The other was the actions of the West Philadelphia Corp.--the predecessor to the partnership--in displacing longtime community residents to build the science center. The corporation envisioned the center as the engine that would drive the revitalization of the area's economy. But the 30-acre research park ended up displacing hundreds of families from their homes, and few new jobs went to community residents.
But in the 1980s, the once elite, top-down corporation that primarily represented the universities' interests became a more diverse and representative partnership when grassroots community groups like the Cedar Park and Spruce Hill civic associations came on board.
The university, too, began courting minority students in the neighborhood, in part to fulfill its pledge to award 125 full-tuition scholarships to graduates of the city's public schools.
Renee Albritton, a native West Philadelphian, never thought about attending the university until she was invited to a presentation for minority students.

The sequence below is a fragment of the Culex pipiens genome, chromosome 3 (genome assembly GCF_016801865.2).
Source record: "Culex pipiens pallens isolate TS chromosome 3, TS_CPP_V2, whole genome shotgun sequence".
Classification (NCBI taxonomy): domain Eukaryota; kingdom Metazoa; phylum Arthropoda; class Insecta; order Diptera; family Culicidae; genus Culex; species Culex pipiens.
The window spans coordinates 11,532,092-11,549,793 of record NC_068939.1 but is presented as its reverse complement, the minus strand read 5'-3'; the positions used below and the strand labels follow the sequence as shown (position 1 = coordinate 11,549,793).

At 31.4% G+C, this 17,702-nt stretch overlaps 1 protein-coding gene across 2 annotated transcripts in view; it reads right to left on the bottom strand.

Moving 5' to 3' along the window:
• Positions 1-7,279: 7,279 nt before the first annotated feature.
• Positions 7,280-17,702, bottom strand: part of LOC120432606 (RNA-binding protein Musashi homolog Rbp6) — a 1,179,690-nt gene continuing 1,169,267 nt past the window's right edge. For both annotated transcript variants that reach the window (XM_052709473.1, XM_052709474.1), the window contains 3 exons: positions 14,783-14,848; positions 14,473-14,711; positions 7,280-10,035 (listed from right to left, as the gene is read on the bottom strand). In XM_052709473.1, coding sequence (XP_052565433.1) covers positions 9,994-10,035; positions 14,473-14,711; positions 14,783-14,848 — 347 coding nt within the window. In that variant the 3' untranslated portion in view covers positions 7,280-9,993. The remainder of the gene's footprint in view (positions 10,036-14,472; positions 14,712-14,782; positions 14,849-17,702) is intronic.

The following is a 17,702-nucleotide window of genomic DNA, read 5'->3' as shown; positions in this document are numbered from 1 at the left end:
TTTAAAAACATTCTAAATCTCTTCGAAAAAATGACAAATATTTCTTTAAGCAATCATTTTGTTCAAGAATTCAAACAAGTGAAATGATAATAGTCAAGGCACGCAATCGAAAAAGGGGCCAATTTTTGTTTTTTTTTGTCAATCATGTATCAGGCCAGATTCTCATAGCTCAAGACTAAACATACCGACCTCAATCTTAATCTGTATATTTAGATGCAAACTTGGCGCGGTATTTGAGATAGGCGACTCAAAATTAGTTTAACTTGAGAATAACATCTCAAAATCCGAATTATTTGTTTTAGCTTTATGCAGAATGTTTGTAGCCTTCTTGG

"You just looked at it, and you kept going," she recalls. "You knew it was there, and you just didn't think about it."
But the visit made a tremendous difference. It was the first time she noticed there were black students at Penn, and that helped change her mind about going to college there. She graduated in 1984.
Today, she's back at Penn, this time as the director of WEPIC, which is a project of the West Philadelphia Partnership. "There's a lot more interaction with the community now," she says.
But getting Penn and other institutions to reach the point where they begin to join forces with their neighborhoods is far from a simple task.
"If K-12 education is in such desperate straits, and if higher education is more than surviving ... then why doesn't the seemingly healthier partner more frequently extend its hand to its weak and ailing counterpart?" wondered Robert Wood, the former president of the University of Massachusetts, in a 1993 Educational Record article.
One reason has been overspecialization, which has led to greater fragmentation within the disciplines, further isolating academe from the outside world, say Harkavy and John Puckett, an associate professor of education at Penn. Faculty members may rarely speak to colleagues outside their department--let alone a K-12 teacher in a public school.